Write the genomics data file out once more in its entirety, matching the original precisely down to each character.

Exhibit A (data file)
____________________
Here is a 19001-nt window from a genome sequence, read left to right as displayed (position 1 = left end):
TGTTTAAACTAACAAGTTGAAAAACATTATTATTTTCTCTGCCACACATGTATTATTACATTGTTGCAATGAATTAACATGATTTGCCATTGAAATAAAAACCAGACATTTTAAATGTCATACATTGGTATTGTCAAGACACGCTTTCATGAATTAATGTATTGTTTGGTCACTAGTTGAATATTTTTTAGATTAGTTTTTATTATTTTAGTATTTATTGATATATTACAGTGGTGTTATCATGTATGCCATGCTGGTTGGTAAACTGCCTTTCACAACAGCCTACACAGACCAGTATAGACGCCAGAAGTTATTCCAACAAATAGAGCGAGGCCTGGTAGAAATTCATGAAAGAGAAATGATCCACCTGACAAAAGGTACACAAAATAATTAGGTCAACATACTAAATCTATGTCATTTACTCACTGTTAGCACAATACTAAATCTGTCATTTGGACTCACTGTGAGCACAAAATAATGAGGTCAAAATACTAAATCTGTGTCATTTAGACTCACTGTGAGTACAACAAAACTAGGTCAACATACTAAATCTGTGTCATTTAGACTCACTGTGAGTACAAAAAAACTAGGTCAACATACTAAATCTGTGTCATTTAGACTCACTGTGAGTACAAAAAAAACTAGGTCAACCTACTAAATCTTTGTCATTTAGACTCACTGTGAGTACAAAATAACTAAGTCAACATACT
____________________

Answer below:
Here is a 19001-nt window from a genome sequence, read left to right as displayed (position 1 = left end):
TGTTTAAACTAACAAGTTGAAAAACATTATTATTTTCTCTGCCACACATGTATTATTACATTGTTGCAATGAATTAACATGATTTGCCATTGAAATAAAAACCAGACATTTTAAATGTCATACATTGGTATTGTCAAGACACGCTTTCATGAATTAATGTATTGTTTGGTCACTAGTTGAATATTTTTTAGATTAGTTTTTATTATTTTAGTATTTATTGATATATTACAGTGGTGTTATCATGTATGCCATGCTGGTTGGTAAACTGCCTTTCACAACAGCCTACACAGACCAGTATAGACGCCAGAAGTTATTCCAACAAATAGAGCGAGGCCTGGTAGAAATTCATGAAAGAGAAATGATCCACCTGACAAAAGGTACACAAAATAATTAGGTCAACATACTAAATCTATGTCATTTACTCACTGTTAGCACAATACTAAATCTGTCATTTGGACTCACTGTGAGCACAAAATAATGAGGTCAAAATACTAAATCTGTGTCATTTAGACTCACTGTGAGTACAACAAAACTAGGTCAACATACTAAATCTGTGTCATTTAGACTCACTGTGAGTACAAAAAAACTAGGTCAACATACTAAATCTGTGTCATTTAGACTCACTGTGAGTACAAAAAAAACTAGGTCAACCTACTAAATCTTTGTCATTTAGACTCACTGTGAGTACAAAATAACTAAGTCAACATACT